Colonial Discourse and the Suffering of Indian American Children Book Cover.webp

In this book, we analyze the psycho-social consequences faced by Indian American children after exposure to the school textbook discourse on Hinduism and ancient India. We demonstrate that there is an intimate connection—an almost exact correspondence—between James Mill’s colonial-racist discourse (Mill was the head of the British East India Company) and the current school textbook discourse. This racist discourse, camouflaged under the cover of political correctness, produces the same psychological impacts on Indian American children that racism typically causes: shame, inferiority, embarrassment, identity confusion, assimilation, and a phenomenon akin to racelessness, where children dissociate from the traditions and culture of their ancestors.

This book is the result of four years of rigorous research and academic peer-review, reflecting our ongoing commitment at Hindupedia to challenge the representation of Hindu Dharma within academia.

Koyambedu Sri Kurungaaleeswarar

From Hindupedia, the Hindu Encyclopedia

By Saravanan Iyer


This ancient temple was constructed for Lord Shiva and is located in Koyambedu, a small town located northwest of Chennai. The main deity is Sri Kurungaaleeswarar (also called Sri Kusalavapureeswarar) and Goddess is Sri Dharmasamvardhani (also called Aram Valartha Naayagi). It is said that Koyambedu, in ancient times, was also known by the names Kosai Nagar, Koyattipuram and Prayachithapuram.

The inscriptions in the temple date back to Kulothunga Chozha III and the Vijayanagara kings, who made noteworthy contributions to the temple. Kulothunga Chozha is said to have ruled the region in the 12th century A.D., and hence it is believed that at least part of the temple was constructed during his reign. The inscriptions also reveal the political bifurcation of this place as Kulothunga Chozha Valanadu, part of Puliyur Kottam, that belonged to Jayankonda Chozha Mandalam.

The legend of this temple traces back to Ramayana period, when Sita Devi was sent to the forest by Sri Rama. Sita was under the care of Sage Sri Valmiki during that period and it was then that she birth to her two sons Lava and Kusa. It is said that Lava and Kusa, the sons of Sri Rama, stayed with Sage Valmiki in his ashram along with their mother, Sita. Besides Koyambedu, there are few other places too near Chennai, like Thiruvaanmiyur and Siruvapuri, where Sage Valmiki had his ashrams when Lava and Kusa stayed with him.

When Sri Rama sent the horse Aswamedha on a tour across the country, Lava and Kusa took the horse in their custody. Without knowing that it was his sons who captured the horse, Sri Rama sent his brother Lakshmana to fight a battle with them. As Lava and Kusa fought against their own uncle, they acquired a Dhosham called Gothra Dhosham. To be relieved of it, they erected a temple and worshipped Lord Shiva in Koyambedu.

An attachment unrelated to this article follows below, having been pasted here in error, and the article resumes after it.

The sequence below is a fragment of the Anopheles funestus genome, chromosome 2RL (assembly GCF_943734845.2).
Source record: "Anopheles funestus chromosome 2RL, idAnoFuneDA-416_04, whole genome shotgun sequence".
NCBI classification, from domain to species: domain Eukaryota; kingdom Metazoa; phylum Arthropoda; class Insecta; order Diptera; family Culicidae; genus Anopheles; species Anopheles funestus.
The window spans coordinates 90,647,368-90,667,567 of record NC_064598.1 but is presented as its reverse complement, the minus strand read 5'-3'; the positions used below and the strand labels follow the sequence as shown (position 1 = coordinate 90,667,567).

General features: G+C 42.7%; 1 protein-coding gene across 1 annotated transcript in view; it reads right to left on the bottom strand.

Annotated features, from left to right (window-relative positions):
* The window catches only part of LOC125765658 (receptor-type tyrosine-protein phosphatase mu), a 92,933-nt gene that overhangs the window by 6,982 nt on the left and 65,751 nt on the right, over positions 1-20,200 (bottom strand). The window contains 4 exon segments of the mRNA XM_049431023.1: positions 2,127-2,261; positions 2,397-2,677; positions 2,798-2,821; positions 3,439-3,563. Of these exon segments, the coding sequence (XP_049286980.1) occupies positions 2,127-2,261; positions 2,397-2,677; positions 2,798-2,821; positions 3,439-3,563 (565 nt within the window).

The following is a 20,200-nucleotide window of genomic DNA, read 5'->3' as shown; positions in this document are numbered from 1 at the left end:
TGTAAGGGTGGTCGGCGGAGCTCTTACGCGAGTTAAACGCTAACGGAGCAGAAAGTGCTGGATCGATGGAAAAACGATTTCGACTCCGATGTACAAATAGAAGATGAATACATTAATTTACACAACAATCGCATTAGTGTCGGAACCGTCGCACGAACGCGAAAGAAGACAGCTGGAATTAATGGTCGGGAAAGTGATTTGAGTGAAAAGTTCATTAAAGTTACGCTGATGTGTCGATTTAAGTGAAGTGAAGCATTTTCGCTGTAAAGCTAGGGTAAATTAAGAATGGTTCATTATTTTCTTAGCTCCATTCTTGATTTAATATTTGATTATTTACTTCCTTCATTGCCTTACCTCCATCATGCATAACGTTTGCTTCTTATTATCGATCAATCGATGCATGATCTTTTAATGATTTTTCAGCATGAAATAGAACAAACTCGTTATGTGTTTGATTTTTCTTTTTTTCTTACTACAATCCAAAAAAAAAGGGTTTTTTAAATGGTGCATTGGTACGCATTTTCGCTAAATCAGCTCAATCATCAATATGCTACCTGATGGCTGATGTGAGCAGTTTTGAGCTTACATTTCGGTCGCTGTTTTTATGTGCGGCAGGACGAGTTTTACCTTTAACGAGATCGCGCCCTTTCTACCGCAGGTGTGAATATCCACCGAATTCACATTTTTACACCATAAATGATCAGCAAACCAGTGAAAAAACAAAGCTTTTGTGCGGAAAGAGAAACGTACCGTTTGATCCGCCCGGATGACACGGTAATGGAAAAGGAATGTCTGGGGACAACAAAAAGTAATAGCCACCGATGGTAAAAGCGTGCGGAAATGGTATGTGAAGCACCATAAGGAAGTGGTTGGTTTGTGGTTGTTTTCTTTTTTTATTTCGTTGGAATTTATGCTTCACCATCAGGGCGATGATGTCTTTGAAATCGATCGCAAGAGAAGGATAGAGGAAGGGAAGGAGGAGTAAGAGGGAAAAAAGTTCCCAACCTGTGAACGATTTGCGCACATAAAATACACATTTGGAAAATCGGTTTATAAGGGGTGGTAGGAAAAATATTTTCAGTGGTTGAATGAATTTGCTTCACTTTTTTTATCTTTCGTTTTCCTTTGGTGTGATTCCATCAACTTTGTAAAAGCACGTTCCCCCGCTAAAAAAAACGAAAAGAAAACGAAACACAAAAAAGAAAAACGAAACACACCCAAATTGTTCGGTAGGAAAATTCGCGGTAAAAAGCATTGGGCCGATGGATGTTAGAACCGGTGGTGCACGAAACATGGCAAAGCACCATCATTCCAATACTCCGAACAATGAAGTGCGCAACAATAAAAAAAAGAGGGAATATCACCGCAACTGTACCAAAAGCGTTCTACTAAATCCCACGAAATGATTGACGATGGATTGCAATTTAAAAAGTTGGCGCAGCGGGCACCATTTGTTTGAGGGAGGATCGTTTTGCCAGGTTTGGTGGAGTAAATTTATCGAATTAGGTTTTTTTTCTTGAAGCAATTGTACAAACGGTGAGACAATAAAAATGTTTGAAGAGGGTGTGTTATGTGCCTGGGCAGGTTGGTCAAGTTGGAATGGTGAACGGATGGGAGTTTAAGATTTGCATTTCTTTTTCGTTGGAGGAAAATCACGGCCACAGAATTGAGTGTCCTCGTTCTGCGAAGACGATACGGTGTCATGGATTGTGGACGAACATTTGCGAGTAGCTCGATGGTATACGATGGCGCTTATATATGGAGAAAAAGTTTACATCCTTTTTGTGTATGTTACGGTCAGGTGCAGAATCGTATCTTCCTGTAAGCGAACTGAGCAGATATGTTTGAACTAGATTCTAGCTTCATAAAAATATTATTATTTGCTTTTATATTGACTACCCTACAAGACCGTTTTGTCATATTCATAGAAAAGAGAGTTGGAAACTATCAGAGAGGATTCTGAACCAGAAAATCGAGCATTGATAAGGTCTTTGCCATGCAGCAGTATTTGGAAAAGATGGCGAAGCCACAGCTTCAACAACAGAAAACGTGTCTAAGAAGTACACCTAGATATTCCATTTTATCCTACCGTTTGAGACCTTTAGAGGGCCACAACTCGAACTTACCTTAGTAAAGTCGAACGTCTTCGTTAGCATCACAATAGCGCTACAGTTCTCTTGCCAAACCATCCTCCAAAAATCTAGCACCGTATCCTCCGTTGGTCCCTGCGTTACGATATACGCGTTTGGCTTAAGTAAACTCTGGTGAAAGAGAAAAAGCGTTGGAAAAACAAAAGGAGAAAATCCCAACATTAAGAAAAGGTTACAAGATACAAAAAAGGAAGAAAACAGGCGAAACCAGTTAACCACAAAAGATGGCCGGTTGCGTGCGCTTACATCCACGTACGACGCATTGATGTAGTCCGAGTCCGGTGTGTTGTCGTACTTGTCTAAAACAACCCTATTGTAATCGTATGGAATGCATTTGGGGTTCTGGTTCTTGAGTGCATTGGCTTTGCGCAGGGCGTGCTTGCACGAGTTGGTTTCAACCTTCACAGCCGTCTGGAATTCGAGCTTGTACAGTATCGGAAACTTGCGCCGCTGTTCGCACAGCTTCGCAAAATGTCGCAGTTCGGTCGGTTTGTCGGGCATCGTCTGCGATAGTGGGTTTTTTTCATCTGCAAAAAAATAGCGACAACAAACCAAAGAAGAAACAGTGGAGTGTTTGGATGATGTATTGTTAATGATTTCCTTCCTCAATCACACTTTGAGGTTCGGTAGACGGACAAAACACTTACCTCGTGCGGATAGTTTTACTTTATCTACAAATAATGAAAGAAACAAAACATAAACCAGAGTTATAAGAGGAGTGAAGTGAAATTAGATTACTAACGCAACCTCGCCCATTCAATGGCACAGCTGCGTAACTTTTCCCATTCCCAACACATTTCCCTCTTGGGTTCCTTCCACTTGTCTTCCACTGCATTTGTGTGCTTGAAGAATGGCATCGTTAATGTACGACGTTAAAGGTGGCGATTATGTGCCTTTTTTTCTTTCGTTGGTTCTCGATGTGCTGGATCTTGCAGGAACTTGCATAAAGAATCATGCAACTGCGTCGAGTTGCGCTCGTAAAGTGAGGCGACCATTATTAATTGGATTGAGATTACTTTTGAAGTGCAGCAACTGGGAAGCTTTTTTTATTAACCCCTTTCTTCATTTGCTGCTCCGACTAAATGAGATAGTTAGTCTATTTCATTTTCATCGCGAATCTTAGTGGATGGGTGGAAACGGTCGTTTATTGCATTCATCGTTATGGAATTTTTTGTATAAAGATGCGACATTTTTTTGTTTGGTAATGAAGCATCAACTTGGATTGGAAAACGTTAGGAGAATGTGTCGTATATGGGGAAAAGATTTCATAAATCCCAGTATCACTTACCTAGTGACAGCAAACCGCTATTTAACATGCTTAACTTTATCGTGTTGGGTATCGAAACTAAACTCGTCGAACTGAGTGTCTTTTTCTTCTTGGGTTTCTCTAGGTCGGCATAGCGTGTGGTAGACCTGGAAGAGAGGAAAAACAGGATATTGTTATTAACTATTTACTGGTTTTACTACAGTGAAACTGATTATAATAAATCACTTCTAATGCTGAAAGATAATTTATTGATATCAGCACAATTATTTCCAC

The presiding deity, Sri Kurungaaleeswarar, is quite small in size, as Lava and Kusa were still children at the time they installed it. In spite of this, the temple has stood strong across centuries and still has not lost its original grandeur. It has many beautiful stone-pillared praakaarams around the sanctum. Another beautiful stone-pillared Mandapam is found in front of the temple, in which Sri Sarabeswarar is seen on one of the pillars facing west. Special poojas are performed for Sri Sarabeswarar on all Sundays during Raahu Kaalam. At the outer praakaaram, the Sri Vinayagar shrine is located at the southwest corner of the temple.

Sri Visaalaakshi Samedha Sri Kaasi Viswanathar shrine and Sri Valli Devasena Samedha Sri Subramanyar shrine are located adjacent to each other behind the sanctum. Sri Nandhigeswarar is seen on the outer praakaaram, facing the presiding deity. The temple also maintains a beautiful garden (Nandhavanam) along the outer praakaaram. Ambaal Sri Dharmasamvardhani is beautiful and is seen in a standing posture. The Sthala Viruksham for this temple is known as ‘Palaa Maram’ (Jack tree), and is located on the outer praakaaram.

The theertham for this temple is called Lava Kusa Theertham, which is believed to have been created by Lava and Kusa. There are many beautiful sculptures all around the temple and on the pillars. Some of them show Sri Rama performing pooja to Lord Shiva, while others show Lord Shiva punishing Yama to save Markandeyan and Kannappa Naayanar. There is another temple adjacent to the Koyambedu temple, which is dedicated to Maha Vishnu. It is called Sri Vaikunda Vaasa Perumal temple, which also was constructed by Lava and Kusa.